4. Stop justifying your bigotry.

No one believes he or she is a bigot because bigots are "bad" people. People believe their belief that all Americans are rude or all Christians are intolerant fanatics are justified by the behavior they read about. If you read a story by way of Digg about how a little boy was denied access to a Christmas party because he didn't believe in Jesus and smugly shake your head as you reinforce your certainty that Christians are hypocrites, you've entered the bigot club. The very essence of prejudice is using anecdotal or isolated experiences to justify a negative set belief and not allowing other anecdotes or a vast array of contrary information to dissuade you, or worse yet, to form an opinion based on anecdotes without looking deeper into the situation. Thousands of Christians may be doing missionary or charity work and express tolerance, but their behavior is off the radar for those who are determined to justify their prejudices.

What's more, it's not OK to hate a group of people just because they aren't oppressed. Hate is hate and it's bad for you and it's bad for your relationship with the world. It also infects all your interactions with people and warps your digestion of information. You're encouraging yourself to become a person with a highly-distorted world-view just to prop up your bigotry. You won't even know it, but you'll end up being one of those people no one wants to interact with and who makes others uncomfortable. The world could use fewer of these sorts of folks, don't you think? Why not start with not becoming one yourself.

5. Use honesty wisely and kindly.

There are always going to be times when we can't be honest because it could be detrimental to our jobs or our relationships. Honesty isn't a license to be a jerk or to abandon the white lies that smooth over social encounters and being honest all the time doesn't make you "strong" or prove your ego is durable enough to withstand the disapproval of others in the face of your blunt honesty. Honesty which serves your desires and in no way helps the object of your candor makes you insensitive and rude. If you go to dinner and the hostess's cooking isn't to your liking, you don't tell her you didn't like it. Unless you have a close relationship with her where such candor is acceptable, you offer a white lie to spare her feelings. This sort of lie does no damage to you and it protects her from damage. That is not to say you should pretend you loved the food either, but rather that you be gracious for the social opportunity and the effort.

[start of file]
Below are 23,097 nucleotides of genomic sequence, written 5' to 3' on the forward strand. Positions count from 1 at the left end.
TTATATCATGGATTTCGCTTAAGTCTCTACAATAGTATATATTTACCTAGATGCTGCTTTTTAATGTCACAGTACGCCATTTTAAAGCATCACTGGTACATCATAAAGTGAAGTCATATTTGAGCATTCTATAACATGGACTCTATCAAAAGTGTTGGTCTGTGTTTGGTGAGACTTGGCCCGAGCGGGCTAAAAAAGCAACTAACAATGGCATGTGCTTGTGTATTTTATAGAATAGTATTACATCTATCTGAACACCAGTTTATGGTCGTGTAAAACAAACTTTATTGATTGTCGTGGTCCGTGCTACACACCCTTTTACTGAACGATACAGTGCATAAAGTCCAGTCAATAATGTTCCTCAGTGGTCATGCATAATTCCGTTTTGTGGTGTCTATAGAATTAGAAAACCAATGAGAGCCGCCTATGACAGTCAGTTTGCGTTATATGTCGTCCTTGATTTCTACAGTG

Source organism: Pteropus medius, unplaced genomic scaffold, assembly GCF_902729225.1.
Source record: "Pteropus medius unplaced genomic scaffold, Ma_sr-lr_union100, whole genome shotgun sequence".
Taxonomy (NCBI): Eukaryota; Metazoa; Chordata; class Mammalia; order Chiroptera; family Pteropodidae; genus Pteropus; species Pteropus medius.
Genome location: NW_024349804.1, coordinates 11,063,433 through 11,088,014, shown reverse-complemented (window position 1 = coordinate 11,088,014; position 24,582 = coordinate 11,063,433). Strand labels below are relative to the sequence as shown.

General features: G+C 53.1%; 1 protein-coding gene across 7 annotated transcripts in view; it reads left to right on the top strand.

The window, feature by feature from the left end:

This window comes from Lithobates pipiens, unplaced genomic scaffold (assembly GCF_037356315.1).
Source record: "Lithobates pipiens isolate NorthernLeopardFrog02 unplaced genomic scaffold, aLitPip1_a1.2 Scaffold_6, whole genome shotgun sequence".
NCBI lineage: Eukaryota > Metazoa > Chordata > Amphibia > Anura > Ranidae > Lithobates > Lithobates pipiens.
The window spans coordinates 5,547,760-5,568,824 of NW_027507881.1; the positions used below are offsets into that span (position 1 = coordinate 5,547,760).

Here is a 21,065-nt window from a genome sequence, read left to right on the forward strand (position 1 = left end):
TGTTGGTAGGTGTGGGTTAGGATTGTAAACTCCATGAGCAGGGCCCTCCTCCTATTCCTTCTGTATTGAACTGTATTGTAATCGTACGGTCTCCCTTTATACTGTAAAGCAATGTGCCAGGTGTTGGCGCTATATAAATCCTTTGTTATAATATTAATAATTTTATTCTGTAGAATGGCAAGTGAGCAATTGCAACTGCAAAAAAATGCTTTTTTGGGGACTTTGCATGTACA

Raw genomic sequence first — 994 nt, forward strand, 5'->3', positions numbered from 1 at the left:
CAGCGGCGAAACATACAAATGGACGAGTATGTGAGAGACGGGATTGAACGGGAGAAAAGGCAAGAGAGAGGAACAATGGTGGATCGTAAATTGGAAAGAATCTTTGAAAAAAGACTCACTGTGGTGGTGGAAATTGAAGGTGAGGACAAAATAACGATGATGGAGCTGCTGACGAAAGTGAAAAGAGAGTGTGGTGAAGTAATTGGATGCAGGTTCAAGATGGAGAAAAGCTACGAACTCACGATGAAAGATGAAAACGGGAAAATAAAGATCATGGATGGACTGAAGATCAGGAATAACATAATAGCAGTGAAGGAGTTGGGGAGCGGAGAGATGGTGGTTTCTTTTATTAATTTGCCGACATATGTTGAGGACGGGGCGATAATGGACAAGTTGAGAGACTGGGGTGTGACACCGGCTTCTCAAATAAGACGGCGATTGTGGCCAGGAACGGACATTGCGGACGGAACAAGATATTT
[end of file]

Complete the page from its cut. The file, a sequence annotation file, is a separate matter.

On the other hand, sometimes people lie even when they seriously don't want to do something or like something. They are asked to do tasks they don't want to do, but pretend it's not a problem for them to do it. They fill themselves with anxiety or get mad at having even been asked to do such things and often ultimately build resentment toward the person who put them in that position. Be honest when it means something to you even if it's difficult for you to do so. If you don't, you misshape the relationships around you and mislead others in terms of their expectations of you.

6. Know when to care and when it's best not to.

It's interesting how many people make a big deal out of their latte not having enough foam or too much foam. They get worked up and charge up to the counter to complain. There's this tiny little insignificant thing which they use an excuse to spread negativity to another person. Sometimes they'll even go so far as to get people in trouble with their bosses because some small thing doesn't suit them. This is the life in nations where ordinary citizens live the life of kings and queens in past centuries. Whims must be anticipated and the smallest of expectations must be met, or there is hell to pay.

Getting worked up about such minutiae is not only harmful to the object of your ire as it starts to build up a hostile resentment toward the customer that will be transferred to other customers and sets off a chain reaction of negativity, but is also bad for the angry party. Every time you invest thought and energy into being angry about tiny little things that don't go your way, you reinforce a pathway in your mind to being angry about such small things. It's one thing to get upset by people treating you poorly or very shoddy work when you pay for a service of goods, but it's quite another to get worked up over small things which are accidents or simply not a reflection of the way you personally believe things should be.

Ask yourself what sort of world we'd live in if everyone followed my advice above. While not everyone will, it has to start with someone and, if not you, then who? If you want to live in a world with people who behave in a more civilized fashion, the changes need to start with you.